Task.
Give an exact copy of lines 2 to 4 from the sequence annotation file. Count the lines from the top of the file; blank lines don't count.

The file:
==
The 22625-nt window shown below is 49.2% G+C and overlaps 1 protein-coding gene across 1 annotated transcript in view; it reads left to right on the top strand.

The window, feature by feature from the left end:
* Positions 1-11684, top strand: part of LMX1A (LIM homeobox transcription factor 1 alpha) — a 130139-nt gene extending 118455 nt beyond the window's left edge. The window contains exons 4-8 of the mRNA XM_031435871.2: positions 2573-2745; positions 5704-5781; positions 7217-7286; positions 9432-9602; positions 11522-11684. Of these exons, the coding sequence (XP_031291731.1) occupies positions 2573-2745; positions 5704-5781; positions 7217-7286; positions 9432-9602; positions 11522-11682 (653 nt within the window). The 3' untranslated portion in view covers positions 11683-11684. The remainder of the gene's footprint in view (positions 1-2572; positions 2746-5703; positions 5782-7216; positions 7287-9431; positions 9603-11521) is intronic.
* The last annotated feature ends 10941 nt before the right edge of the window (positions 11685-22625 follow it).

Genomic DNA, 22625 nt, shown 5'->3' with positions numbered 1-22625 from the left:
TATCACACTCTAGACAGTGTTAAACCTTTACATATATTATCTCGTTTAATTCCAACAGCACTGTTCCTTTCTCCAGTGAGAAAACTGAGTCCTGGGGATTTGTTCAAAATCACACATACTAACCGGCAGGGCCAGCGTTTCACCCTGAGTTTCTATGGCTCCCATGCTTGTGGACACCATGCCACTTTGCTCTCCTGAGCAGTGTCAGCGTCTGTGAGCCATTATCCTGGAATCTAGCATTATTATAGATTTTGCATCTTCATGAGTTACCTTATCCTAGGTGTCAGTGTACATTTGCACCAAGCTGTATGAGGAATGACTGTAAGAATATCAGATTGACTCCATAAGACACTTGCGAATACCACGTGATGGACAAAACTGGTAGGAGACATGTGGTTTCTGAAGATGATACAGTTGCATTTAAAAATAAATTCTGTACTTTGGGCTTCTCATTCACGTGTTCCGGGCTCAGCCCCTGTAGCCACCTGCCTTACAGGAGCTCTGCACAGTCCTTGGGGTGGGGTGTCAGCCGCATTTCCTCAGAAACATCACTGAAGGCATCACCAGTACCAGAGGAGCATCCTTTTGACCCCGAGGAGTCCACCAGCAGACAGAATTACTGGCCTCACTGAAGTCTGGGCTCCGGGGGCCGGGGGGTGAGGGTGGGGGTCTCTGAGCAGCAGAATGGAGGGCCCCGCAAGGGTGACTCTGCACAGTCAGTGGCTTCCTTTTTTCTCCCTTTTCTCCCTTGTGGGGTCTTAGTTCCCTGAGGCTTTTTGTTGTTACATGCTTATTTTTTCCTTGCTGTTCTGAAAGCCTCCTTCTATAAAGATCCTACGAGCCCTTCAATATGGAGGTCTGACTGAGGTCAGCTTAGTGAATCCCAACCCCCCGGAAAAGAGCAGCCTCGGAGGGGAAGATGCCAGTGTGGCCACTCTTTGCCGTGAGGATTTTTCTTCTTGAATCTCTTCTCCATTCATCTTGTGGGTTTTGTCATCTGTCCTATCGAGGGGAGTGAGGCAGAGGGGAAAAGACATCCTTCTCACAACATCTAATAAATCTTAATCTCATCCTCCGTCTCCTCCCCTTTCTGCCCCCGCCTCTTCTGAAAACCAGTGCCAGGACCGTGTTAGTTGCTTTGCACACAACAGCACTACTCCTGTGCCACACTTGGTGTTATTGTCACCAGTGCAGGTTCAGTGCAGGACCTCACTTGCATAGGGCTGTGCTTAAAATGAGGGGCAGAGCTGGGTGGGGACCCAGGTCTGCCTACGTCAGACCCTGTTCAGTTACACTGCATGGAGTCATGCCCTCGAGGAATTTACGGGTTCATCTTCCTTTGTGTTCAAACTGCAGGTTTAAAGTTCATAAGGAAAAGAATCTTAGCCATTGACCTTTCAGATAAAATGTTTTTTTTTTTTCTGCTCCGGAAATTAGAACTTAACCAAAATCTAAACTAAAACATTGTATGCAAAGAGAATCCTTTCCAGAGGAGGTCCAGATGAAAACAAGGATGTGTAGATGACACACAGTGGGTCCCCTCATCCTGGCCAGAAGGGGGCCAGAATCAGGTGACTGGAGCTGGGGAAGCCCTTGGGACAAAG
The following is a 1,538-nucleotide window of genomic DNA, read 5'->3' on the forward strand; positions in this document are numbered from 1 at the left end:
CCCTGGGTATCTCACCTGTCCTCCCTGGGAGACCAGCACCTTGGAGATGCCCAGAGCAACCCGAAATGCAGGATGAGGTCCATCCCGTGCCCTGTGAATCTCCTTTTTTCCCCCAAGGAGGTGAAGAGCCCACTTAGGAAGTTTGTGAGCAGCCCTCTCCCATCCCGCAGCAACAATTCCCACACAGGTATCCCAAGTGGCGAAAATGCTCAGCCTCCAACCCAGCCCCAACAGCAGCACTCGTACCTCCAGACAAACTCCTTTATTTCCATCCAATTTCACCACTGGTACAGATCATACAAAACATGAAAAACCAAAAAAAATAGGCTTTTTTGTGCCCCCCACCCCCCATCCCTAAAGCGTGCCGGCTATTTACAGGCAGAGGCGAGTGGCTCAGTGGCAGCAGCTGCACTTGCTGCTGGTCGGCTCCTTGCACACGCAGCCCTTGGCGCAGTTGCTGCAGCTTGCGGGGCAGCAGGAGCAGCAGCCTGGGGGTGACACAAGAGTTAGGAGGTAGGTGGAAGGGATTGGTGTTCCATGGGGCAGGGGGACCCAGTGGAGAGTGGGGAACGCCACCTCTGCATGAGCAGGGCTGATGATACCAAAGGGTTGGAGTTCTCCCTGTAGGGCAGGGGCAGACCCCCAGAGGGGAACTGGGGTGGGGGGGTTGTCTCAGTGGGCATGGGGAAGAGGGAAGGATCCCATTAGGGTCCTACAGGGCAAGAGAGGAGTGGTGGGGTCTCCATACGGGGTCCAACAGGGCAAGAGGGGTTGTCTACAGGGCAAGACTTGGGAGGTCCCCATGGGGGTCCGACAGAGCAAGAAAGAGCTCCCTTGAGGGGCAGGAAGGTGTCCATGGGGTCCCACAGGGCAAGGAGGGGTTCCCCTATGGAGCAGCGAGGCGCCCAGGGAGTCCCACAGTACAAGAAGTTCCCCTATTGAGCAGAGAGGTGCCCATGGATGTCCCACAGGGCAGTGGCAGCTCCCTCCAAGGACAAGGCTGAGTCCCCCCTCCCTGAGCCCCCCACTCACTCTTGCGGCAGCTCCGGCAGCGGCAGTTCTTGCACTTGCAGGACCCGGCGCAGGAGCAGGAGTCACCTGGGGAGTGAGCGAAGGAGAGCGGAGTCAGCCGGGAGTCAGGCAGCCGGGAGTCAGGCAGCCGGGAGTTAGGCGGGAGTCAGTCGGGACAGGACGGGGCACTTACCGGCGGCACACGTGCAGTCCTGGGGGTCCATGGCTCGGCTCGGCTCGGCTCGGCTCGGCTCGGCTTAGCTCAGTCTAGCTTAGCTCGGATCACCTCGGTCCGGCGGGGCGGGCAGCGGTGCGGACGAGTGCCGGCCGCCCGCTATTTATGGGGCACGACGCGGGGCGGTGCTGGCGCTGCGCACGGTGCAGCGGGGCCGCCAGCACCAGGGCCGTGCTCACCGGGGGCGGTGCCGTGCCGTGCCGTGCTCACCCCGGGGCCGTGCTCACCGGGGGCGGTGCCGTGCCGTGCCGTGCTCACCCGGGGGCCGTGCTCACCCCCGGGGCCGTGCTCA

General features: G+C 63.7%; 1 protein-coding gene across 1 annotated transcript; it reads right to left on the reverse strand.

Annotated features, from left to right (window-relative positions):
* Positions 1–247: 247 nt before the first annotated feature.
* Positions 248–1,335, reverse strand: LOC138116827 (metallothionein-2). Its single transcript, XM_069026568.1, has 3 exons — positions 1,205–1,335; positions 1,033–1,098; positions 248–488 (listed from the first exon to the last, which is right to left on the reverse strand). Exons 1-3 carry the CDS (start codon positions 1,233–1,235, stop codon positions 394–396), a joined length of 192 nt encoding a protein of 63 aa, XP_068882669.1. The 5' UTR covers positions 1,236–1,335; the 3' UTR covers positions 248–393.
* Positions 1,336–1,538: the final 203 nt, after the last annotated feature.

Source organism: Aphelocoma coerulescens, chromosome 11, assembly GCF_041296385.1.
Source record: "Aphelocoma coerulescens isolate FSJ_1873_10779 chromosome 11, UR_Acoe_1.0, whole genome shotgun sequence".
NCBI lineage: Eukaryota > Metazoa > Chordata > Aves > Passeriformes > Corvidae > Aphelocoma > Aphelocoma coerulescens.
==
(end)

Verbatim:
The window, feature by feature from the left end:
* Positions 1-11684, top strand: part of LMX1A (LIM homeobox transcription factor 1 alpha) — a 130139-nt gene extending 118455 nt beyond the window's left edge. The window contains exons 4-8 of the mRNA XM_031435871.2: positions 2573-2745; positions 5704-5781; positions 7217-7286; positions 9432-9602; positions 11522-11684. Of these exons, the coding sequence (XP_031291731.1) occupies positions 2573-2745; positions 5704-5781; positions 7217-7286; positions 9432-9602; positions 11522-11682 (653 nt within the window). The 3' untranslated portion in view covers positions 11683-11684. The remainder of the gene's footprint in view (positions 1-2572; positions 2746-5703; positions 5782-7216; positions 7287-9431; positions 9603-11521) is intronic.
* The last annotated feature ends 10941 nt before the right edge of the window (positions 11685-22625 follow it).